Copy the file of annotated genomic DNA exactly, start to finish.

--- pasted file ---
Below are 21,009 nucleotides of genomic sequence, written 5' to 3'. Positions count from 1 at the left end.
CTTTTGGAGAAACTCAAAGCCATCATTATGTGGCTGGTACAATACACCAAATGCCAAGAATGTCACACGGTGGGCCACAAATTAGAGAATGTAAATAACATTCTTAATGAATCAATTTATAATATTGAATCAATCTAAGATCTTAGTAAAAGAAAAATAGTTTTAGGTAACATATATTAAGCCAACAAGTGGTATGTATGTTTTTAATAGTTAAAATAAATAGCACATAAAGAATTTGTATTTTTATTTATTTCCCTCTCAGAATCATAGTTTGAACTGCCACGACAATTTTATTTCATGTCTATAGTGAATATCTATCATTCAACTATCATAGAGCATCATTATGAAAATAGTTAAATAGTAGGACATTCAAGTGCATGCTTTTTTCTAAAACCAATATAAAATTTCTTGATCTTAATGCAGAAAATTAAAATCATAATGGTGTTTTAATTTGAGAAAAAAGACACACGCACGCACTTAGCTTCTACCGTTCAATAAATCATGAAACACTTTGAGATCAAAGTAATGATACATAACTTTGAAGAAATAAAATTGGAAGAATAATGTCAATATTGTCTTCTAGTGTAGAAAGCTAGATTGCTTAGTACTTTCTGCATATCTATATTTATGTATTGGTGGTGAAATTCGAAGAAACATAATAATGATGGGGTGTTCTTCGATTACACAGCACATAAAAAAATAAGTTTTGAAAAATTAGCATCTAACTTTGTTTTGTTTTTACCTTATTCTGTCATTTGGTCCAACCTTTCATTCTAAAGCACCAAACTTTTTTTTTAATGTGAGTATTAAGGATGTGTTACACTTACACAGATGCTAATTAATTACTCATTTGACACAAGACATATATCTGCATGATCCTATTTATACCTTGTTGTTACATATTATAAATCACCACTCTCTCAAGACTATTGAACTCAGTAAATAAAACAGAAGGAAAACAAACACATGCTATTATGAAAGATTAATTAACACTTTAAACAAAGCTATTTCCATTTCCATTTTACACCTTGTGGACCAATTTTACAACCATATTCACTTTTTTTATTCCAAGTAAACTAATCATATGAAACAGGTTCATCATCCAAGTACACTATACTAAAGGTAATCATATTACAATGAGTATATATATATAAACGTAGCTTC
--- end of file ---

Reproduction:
Below are 21,009 nucleotides of genomic sequence, written 5' to 3'. Positions count from 1 at the left end.
CTTTTGGAGAAACTCAAAGCCATCATTATGTGGCTGGTACAATACACCAAATGCCAAGAATGTCACACGGTGGGCCACAAATTAGAGAATGTAAATAACATTCTTAATGAATCAATTTATAATATTGAATCAATCTAAGATCTTAGTAAAAGAAAAATAGTTTTAGGTAACATATATTAAGCCAACAAGTGGTATGTATGTTTTTAATAGTTAAAATAAATAGCACATAAAGAATTTGTATTTTTATTTATTTCCCTCTCAGAATCATAGTTTGAACTGCCACGACAATTTTATTTCATGTCTATAGTGAATATCTATCATTCAACTATCATAGAGCATCATTATGAAAATAGTTAAATAGTAGGACATTCAAGTGCATGCTTTTTTCTAAAACCAATATAAAATTTCTTGATCTTAATGCAGAAAATTAAAATCATAATGGTGTTTTAATTTGAGAAAAAAGACACACGCACGCACTTAGCTTCTACCGTTCAATAAATCATGAAACACTTTGAGATCAAAGTAATGATACATAACTTTGAAGAAATAAAATTGGAAGAATAATGTCAATATTGTCTTCTAGTGTAGAAAGCTAGATTGCTTAGTACTTTCTGCATATCTATATTTATGTATTGGTGGTGAAATTCGAAGAAACATAATAATGATGGGGTGTTCTTCGATTACACAGCACATAAAAAAATAAGTTTTGAAAAATTAGCATCTAACTTTGTTTTGTTTTTACCTTATTCTGTCATTTGGTCCAACCTTTCATTCTAAAGCACCAAACTTTTTTTTTAATGTGAGTATTAAGGATGTGTTACACTTACACAGATGCTAATTAATTACTCATTTGACACAAGACATATATCTGCATGATCCTATTTATACCTTGTTGTTACATATTATAAATCACCACTCTCTCAAGACTATTGAACTCAGTAAATAAAACAGAAGGAAAACAAACACATGCTATTATGAAAGATTAATTAACACTTTAAACAAAGCTATTTCCATTTCCATTTTACACCTTGTGGACCAATTTTACAACCATATTCACTTTTTTTATTCCAAGTAAACTAATCATATGAAACAGGTTCATCATCCAAGTACACTATACTAAAGGTAATCATATTACAATGAGTATATATATATAAACGTAGCTTC